Monday, June 20, 2005

The Extreme Job Guide

The following was inspired by a job-hunting guide I obtained from the UL Alumni Association, as well as my own experience. Presenting the official and unabridged Ian McGibboney Extreme Job Guide!

Where to look

Experts suggest signing up with a major job-search engine. Think hard about this. Do you really want to subscribe to a service whose point it is to get you to not need the service anymore?

Throughout the job hunt, you might find the following kinds of letters useful: application letters, prospecting letters and thank-you letters. These help get your foot in the door and establish rapport. Networking letters are especially good for looking like a desperate leech.

Networking, networking, networking! Sucks, sucks, sucks.

Spending lots of money at Kinko’s

Keep in mind that employers take notice of creatively written cover letters. Personnel people go through dozens of these each day, so you have to make sure your message stands out from the crowd! With that in mind, cover letters should follow a strict business-letter format, no more than two or three paragraphs long, surrounded by one-inch margins and printed on heavy white or off-white paper.

What to put on a resume: your name, contact info, education, work experience, skills and school activities. Remember how they told you in high school that you should focus on one or two things and do them well rather than joining every organization and doing nothing? Well, it works the exact opposite way in college! Isn’t that funny?

If, even after careful consideration, you find your resume lacking, just copy a sample from a resume book. Hey, it worked for Christina Applegate in “Don’t Tell Mom the Babysitter’s Dead.” And just look at her now!

In today’s technologically driven workforce, resumes are often scanned into a database wherein employers can search specific skills at the touch of a button. A list of keywords at the top of your resume will help facilitate this process. That is, if you really want to work in a place where you’re nothing more than a goddamn search term.

If you receive an acceptance letter, congratulations! Your hard work has paid off. If you receive a rejection letter, reject it.

That important first time

If you are a budding professional, chances are you’re fresh out of college. One important thing to remember is that the working world is very different from the academic setting. In college, you were probably in a relaxed and diverse setting where exchange of ideas and debate with professors and other students were encouraged. This is poor training for the business world, where bosses do not want to be challenged, ever. You do as you’re told, you dress as you’re told and don’t rock the boat. Also, there’re fewer babes. The working world sucks, which is why they have to pay you to work there.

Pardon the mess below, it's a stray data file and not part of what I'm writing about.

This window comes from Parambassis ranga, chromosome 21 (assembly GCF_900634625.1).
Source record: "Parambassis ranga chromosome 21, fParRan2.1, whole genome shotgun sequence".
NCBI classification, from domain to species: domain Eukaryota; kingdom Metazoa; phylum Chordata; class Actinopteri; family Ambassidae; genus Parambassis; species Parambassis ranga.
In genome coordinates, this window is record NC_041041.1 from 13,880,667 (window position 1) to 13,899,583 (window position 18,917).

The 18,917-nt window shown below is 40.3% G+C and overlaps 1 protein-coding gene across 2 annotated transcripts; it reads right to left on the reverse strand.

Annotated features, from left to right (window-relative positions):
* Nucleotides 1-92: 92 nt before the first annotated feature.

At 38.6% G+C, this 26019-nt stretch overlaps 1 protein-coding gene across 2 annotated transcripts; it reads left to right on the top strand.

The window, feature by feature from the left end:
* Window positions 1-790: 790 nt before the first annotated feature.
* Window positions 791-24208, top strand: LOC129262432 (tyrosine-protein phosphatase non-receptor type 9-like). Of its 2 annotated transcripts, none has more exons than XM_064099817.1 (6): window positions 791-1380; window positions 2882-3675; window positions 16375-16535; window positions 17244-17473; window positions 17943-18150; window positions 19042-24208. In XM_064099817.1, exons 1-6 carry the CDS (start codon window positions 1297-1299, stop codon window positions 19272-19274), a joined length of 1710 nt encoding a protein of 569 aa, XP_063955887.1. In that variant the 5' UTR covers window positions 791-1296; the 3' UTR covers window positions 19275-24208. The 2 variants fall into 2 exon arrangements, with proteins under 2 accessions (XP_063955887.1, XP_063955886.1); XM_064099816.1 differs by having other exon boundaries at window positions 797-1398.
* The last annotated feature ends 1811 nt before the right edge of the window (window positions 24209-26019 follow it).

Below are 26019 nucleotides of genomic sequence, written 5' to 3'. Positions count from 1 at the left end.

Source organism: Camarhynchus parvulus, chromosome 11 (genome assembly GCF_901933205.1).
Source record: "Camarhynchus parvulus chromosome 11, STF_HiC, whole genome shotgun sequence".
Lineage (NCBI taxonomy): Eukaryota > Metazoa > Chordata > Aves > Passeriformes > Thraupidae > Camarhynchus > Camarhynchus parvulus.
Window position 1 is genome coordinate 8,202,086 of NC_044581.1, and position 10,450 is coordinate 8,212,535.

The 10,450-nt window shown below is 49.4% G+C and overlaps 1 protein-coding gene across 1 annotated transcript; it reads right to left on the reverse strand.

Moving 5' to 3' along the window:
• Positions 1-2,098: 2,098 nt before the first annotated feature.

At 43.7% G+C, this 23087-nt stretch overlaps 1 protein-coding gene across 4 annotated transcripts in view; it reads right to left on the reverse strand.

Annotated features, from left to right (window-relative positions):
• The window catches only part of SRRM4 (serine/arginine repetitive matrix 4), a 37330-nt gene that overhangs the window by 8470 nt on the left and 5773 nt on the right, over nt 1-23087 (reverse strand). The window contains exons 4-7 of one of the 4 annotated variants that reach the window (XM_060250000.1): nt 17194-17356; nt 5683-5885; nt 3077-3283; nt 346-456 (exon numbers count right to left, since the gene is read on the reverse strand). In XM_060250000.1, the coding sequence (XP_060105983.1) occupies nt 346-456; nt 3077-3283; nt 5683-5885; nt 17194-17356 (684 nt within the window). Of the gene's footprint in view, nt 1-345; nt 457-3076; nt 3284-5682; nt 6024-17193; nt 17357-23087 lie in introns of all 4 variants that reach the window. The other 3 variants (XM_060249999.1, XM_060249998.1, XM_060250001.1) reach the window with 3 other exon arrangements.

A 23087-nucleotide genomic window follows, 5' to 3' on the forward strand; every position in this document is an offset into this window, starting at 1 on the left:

What you wear will make all the difference for your first impression. Sure, this is even shallower than high school; but in the business world, shallowness is celebrated. Get used to it! Men should wear navy-blue suits (with or without stripes), a white shirt and a contrasting yet conservative tie. Women should wear a conservative dress or pantsuit in a tasteful pastel. Clothes should not be wrinkled or mismatched; at the same time, you don’t want to look better than the interviewer, because you don’t want to piss them off. Strike a balance.

Your interviewer might ask you a hypothetical question, such as what you would do in a specific situation. By doing this, they are attempting to gauge your ability to work in their particular setting. Your first instinct might be to offer up an innovative solution or to apply procedures in a unique way, thus showing your mettle and get-go. Don’t. This is actually a test to see how high you hold yourself up to the established hierarchy. The correct answer is, “I’m with whatever you say, boss.” Remember, you’re a fucking peon.

In a job interview, you may find yourself facing illegal questions. These include such irrelevant yet possibly influential inquiries regarding your marital status, arrest record and personal life. You have the right to refuse answering such questions as, “Are you old?” “Are you white?” and “Good God, are those real?”